The way they got those papers was by a judge sitting in their house for a week and ascertaining whether they are fit parents.  That happens all across America today.  Not in Cuba, in America. That is unjust, and it’s unfair, and it’s a very practical- not philosophical- but practical fact that can be changed when other states follow what Iowa has done and civil marriage is available.

I have another friend who is in a wonderful relationship with someone who lives overseas.  And every five years this couple has to go through a harrowing experience about worrying about whether they are going to have to deal with a situation where the couple can stay together.  How are they going to do it?


So these are real world, actual implications. Not philosophical.  Not about matters about what you call it or not call it.  The fact is that all across our country are couples that lose their homes, who pay unfair taxes, who worry about making medical decisions for their children who they care about and love, and who worry about whether a loved one overseas can be with their mate for life in this country.  And that’s all because other states do not have what we have in Iowa, what we have in New York, and that is the right to civil marriage.


Finally, it always interests me when I talk to people about this, what does it mean to have marriage? Think about this state. There are probably four or five thousand couples who are together today as married couples that weren’t together before there was marriage in this state. And what does it mean?


It means a whole lot to that couple.  It means their lives are better.  It means that if they have kids their kids live in a more secure home.  It means that if they live in your neighborhood they are two people, not one, who if you are sick or old that they can look after your house, who can mow the lawn if you need the help. That can make sure that if your child is wandering the streets that your child is taken care of.


It means that when these folks get older that they will, in fact, be able to care for each other and the public taxpayer is protected. It means that their families feel better knowing that there is someone out there to look after their son or their daughter.


The fact is that for those 5,000 people and for all the people in their lives, their families, their neighbors, their friends, their work colleagues, it’s a better place to live. And who’s at worst for it? Can you find anyone?


I was in a discussion with a state legislator in another state and I explained to him why I felt that civil marriage made sense.  And he said, “I’m against it.” And I said, “Well, you’ve had it in your state for a few years.  Can you find me one person, one example where it’s worse?  One example where the parade of horrible happened?”  The fact is, he couldn’t.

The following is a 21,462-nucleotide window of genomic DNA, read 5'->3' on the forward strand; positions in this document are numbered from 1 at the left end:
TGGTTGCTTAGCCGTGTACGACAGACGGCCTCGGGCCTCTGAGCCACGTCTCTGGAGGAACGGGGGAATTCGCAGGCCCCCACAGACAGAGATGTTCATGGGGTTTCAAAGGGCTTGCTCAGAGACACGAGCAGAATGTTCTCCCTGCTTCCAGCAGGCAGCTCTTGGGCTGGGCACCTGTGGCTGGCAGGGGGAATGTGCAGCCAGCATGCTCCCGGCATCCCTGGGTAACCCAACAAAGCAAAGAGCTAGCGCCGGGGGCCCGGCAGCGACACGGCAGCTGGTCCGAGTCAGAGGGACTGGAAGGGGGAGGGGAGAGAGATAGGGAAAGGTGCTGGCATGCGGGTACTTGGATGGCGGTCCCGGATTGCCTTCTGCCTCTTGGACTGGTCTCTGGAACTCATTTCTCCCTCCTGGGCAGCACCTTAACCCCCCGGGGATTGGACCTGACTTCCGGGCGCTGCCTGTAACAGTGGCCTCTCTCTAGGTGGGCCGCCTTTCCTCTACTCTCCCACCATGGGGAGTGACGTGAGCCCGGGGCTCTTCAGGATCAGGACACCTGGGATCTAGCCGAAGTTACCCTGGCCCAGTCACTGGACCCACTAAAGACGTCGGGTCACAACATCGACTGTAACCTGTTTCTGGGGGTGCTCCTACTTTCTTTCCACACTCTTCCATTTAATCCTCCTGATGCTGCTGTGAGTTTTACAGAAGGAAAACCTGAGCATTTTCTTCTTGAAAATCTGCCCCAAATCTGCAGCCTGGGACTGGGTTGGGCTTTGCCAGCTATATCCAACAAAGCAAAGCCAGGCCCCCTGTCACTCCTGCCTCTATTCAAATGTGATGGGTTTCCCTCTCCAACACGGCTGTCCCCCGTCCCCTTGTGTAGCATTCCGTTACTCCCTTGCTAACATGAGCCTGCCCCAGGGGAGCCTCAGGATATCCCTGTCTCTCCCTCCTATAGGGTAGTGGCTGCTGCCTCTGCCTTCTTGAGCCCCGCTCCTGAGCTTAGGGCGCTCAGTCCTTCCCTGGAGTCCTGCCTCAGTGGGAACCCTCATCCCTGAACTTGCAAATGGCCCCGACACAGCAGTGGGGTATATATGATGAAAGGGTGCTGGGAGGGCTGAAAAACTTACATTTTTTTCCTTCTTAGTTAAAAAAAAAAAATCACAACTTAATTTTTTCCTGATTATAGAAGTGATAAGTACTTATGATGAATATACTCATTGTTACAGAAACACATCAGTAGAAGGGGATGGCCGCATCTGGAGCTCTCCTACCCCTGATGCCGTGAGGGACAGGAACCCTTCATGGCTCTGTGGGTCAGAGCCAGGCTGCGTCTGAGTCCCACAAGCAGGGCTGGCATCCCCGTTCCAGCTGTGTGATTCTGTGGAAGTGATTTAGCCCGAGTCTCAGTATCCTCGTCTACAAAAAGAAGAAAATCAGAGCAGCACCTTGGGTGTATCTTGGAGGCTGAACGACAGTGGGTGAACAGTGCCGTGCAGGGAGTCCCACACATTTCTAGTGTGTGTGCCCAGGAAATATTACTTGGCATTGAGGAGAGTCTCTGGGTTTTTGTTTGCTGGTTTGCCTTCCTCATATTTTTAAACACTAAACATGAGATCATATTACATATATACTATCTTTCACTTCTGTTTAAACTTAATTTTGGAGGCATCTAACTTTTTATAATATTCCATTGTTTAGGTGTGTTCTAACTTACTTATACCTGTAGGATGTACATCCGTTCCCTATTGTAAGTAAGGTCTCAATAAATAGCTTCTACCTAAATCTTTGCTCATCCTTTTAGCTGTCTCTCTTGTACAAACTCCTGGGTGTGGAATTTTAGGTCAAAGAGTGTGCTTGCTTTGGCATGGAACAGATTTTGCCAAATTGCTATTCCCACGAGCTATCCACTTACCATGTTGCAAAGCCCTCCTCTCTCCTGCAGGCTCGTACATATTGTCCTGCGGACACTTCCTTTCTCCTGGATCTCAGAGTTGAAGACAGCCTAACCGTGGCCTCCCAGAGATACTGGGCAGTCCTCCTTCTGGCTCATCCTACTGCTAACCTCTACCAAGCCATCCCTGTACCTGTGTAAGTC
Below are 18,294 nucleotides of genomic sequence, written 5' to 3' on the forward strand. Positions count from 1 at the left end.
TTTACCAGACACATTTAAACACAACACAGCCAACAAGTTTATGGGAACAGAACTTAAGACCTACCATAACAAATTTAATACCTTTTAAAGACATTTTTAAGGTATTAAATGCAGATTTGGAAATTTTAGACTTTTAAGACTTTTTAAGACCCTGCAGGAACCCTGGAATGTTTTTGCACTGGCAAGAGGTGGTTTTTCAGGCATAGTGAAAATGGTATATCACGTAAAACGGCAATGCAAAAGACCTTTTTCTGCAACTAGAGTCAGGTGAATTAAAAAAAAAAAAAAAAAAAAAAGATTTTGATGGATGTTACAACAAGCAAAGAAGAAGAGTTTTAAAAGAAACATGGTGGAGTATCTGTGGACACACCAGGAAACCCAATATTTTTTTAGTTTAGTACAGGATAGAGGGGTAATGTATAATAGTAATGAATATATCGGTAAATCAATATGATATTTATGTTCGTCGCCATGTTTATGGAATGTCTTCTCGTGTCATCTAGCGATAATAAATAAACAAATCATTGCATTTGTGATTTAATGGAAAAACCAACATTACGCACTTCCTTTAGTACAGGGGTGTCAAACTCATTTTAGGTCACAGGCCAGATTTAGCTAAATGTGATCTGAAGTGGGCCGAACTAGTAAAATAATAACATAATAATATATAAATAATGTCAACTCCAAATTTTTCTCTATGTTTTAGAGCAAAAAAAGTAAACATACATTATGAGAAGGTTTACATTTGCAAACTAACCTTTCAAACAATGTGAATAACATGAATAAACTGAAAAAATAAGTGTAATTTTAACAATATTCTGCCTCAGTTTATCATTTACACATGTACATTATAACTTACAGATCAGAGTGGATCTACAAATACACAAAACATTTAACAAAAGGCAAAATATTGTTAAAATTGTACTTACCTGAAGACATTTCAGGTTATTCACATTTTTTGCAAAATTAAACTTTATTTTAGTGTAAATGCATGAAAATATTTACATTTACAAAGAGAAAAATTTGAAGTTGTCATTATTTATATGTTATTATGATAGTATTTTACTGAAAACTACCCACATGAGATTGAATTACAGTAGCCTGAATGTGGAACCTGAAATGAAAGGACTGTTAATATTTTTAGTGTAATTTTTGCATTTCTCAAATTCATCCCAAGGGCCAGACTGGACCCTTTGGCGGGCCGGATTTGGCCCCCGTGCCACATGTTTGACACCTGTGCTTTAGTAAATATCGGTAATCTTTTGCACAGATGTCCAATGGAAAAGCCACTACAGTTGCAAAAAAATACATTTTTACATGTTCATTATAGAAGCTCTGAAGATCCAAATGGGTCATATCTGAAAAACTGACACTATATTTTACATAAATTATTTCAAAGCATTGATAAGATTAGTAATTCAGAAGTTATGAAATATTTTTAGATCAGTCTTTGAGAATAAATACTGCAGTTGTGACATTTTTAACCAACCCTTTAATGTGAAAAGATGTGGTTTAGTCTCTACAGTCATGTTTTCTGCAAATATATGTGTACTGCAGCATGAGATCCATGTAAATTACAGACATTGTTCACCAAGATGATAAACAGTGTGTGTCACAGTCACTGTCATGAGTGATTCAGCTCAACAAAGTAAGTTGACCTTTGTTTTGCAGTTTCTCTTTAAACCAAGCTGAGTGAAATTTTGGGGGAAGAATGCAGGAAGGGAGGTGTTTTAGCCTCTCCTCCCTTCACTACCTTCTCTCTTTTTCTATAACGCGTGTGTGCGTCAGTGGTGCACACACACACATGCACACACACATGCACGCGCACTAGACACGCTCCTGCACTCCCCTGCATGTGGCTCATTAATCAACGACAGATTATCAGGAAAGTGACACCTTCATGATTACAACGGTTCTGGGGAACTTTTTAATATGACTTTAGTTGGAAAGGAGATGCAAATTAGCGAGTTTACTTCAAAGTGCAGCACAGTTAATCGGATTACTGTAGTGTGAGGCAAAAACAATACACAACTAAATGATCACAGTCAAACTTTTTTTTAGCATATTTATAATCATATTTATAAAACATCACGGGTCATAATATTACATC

So if you think about it, Iowa is a better place today because of the fact that loving couples can be married. It’s a freer place, it’s a juster place, it’s a place with stronger families, it’s a place with stronger neighborhoods, it’s a place with stronger communities.


The conservatives who stand here today are not alone.  All across our country from Dick Cheney who more than eight years ago to John Bolton to Clint Eastwood to Ted Olsen, people who are extremely conservative, who are proud of their support of freedom, who are proud of their support of family values who are proud of their support of the golden rule, believe that civil marriage ought to be available.


And obviously conservatives are not alone.  We saw what happened in the last election- more Americans support the right to civil marriage than oppose it and that number continues to grow every day.


So I am proud to stand here today with men and women who have taken the term “Iowa first” and have proven it to once again be true.  Proven it by standing up first for justice, standing up first for freedom, and standing up for conservative and frankly American values that we look forward to seeing expand across the country.


I salute the head of One Iowa that we have with us today and I want to salute and thank you for your wonderful leadership and there are a number of One Iowa staff, raise your hands and stand so that we can give you a round of applause.


Thank you for being here.  Thank you for your leadership.  It is an honor for me to stand with you all today and it’s an honor to be back here in the wonderful city of Des Moines. And I appreciate the members of the press taking the time to be with us today.”

Ken Mehlman was recently featured in the Advocate for his work on Project Right Side, a new non-profit that, through research and analysis, ” identifies the intersections between conservative beliefs and the growing public support for gay and lesbian civil rights measures, including marriage equality, employment nondiscrimination protections, and antibullying laws.”

Project Right Side is unique in the fact that it is focused on research and analysis, and how it has provided important data about how supportive Republicans in general are of legal protection for gay Americans.

“Of the 7,000 Republicans we surveyed, 73% support employment nondiscrimination protections for gays and lesbians,” Ken Mehlman explained. “61% support safe-schools protections (such as those signed into law by New Jersey Gov. Chris Christie) and 46% support allowing same-sex couples to jointly file tax returns.”